02-26-2017 10:53 AM - edited 02-26-2017 10:56 AM
My 80D with 18-55 from Canon store will arrive tomorrow. I think I made a mistake by not getting the 28-135. Should I leave the 18-55 in the box and send it back? I'd like to start with an "all-round" lens and one long enough for back yard birds.
Do you mean 18-135, instead of 28-135? The 18-135 lenses are pretty good. BUT, they will likely cast a shadow when you try to use the flash. I know that older 18-135mm lenses cast a major shadow on a T5, so I would expect a shadow on an 80D. The 18-55mm lens has a 35mm equivalent of 29-88mm, which is pretty close to 24-70mm that is very popular for use with full frame camera bodies.
The STM version of the 18-55mm is a really good lens. I would hang on to it. I can guarantee you that whatever plans you have for using the camera, you will find new scenarios to use it. I would keep the 18-55mm, and pass on buying a 18-135, so that you can budget more money towards your birding lens. If you can afford to do all of the above, then by all means, buy all of the lenses you want.
02-26-2017 11:21 AM
Most any physically long lens will cast a shadow if you use the built-in (pop-up) flash. Also, the bult-in flash doesn't provide much light (subjects should generally be about 10' away... or closer. You can raise the ISO to increase the coverage distance).
If a flash is used, ideally you'd use an external flash (e.g. something like the Canon Speedlite 430EX III-RT) to provide better coverage power. You can improve that further by using a flash-extender (e.g. "Better Beamer") which uses a fresnel lens. A "fresnel" lens is designed like a series of prisms... the prisms farther away from the center axis have a steeper correction. The idea is that any light that would have been traveling "straight" along the center axis will not be corrected... it just keeps going straight. But any light that would have been traveling at a angle (say... 45º away from the center axis) will pass through a prism which will correct the light's path so that it also goes roughly straight forward. Essentially it tries to send all light directly forward and catch any light that would have scattered off at some angle that would have missed your subject. The end effect is that it massively improves the flash coverage distance.
You can do a Google search for "Better Beam" and you'll find numerous articles and with examples to show how this light modifier works.
02-26-2017 01:19 PM
"If you want all-around and bird then I say 18-135STM and 400 f/5.6L"
You can do as you see fit but this is the best answer for you. Plus it will be cheaper in the long run. Getting any lens shorter than 400mm, certainly 300mm, is not going to do well on birds.
02-27-2017 08:07 AM
02-27-2017 11:19 AM
I've gone through (and still own) a LOT of bags. I initially tried finding "a bag" that would hold my gear but the problem these days is it's been enough years that it's not possibly for any bag to hold all my gear.
I do not own (but am intrigued by) the "Everyday Backpack" (Trey Ratcliff promotes it).
I do have different bags depending on event/occasion/type of shooting. If I'm walking around all day, I use a Black Rapid sling strap and I have a ThinkTank belt that has individual lens bags on the belt -- adding only the bags for the lenses I think I'll actually use that day (and everything else stays home or in my main rolling cases.)
If I think the camera will need more protection (e.g. weather may become an issue, etc.) then I have a ThinkTank "holster" type bag which is designed with a telescoping bottom and extends down far enough (when the extension is unzipped) to hold my camera with the 70-200mm lens with the hood attached (they make a version of this for cameras with and without a battery grip.)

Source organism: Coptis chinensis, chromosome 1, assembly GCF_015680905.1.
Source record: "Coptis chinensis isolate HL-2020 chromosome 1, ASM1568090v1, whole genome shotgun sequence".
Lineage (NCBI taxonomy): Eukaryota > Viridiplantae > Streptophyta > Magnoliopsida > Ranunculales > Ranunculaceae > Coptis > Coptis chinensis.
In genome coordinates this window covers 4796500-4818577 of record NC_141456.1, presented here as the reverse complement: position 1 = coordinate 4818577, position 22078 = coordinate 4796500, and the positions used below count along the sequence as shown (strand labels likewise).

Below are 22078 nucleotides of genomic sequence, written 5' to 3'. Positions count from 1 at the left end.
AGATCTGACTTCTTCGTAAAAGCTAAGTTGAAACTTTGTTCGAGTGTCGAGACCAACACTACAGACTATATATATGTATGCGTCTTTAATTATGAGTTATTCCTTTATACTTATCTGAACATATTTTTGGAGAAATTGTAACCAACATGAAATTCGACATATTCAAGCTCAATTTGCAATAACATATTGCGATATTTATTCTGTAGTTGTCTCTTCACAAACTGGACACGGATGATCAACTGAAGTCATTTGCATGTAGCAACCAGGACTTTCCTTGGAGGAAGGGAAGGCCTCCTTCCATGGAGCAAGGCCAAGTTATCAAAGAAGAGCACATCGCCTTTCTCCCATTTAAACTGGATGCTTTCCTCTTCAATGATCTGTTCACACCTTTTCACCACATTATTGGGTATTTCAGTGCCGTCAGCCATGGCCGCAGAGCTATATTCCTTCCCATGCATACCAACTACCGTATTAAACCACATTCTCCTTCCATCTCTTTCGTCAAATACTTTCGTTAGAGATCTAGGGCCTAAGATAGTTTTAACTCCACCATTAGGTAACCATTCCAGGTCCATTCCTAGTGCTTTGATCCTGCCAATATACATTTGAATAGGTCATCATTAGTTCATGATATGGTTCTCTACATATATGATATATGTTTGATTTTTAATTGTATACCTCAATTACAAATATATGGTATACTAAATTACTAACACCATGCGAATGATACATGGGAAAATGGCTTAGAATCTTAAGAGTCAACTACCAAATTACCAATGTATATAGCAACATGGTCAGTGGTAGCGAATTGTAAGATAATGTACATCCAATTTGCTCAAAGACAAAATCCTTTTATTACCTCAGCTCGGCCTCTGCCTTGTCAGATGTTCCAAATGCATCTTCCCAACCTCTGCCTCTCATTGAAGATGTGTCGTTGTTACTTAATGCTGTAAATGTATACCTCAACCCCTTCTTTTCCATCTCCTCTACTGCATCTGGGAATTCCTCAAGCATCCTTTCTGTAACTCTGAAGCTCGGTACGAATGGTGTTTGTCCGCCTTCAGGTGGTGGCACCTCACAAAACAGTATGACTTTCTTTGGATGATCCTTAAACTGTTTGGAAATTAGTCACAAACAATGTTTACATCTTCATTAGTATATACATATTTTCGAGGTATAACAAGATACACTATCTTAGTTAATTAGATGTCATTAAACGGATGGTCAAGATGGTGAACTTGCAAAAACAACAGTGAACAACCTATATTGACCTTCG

I'd probably check out the Think Tank "Restrospective" messenger bags.
It's usually not a good idea to advertise the value of your gear by using any bags that carry camera logos on them (theft magnet). So one of the 'features' I look for in a bag (besides holding my gear) is a bag that doesn't scream "expensive camera inside... steal me!". That means I prefer a bag with minimal or no visible branding (or at least no obvious branding).
03-02-2017 08:22 AM - edited 03-02-2017 08:27 AM
What about buying a used or refurbished lens from B&H?
I am not sure if I have seen any Canon refurbished gear at B&H, not in the last few years for sure. If you want to buy Canon refurbished gear, then I would only recommend the Canon refurbished store. They will give you a one year warranty, not just a "guarantee" of some kind.
I think B&H has a fairly good and objective rating system for their used gear. I think much of it is a bit pricey, though. Many times they will offer used gear that is rated "good" that has an asking price that is more than what is being offered in the Canon Refurbished Store.
Check what the B&H guarantee and return policy might be for used gear. I've bought a used tripod head and a "hi-hat" tripod from B&H, and I think I had a 15 day return window, and a 30 day guarantee.
Good judgement needs to exercised when buying used gear. You must consider the source. You must consider the return policy, for which B&H has a good reputation. You must consider the cost/benefit of expensive gear without a warranty. You must consider can the used gear be repaired, if needed in the near future.
With used camera gear, there is always a risk of mold and mildew contamination. Canon's refurbished gear has that new gear smell to it, so I think the contamination risk is small to non-existent with Canon.
[EDIT]. If what you want is out of stock at the Canon Refurbished Store, be patient. Most of the items will be back in stock in a month, or two, or three. The "L" series lenses can sell out very quickly.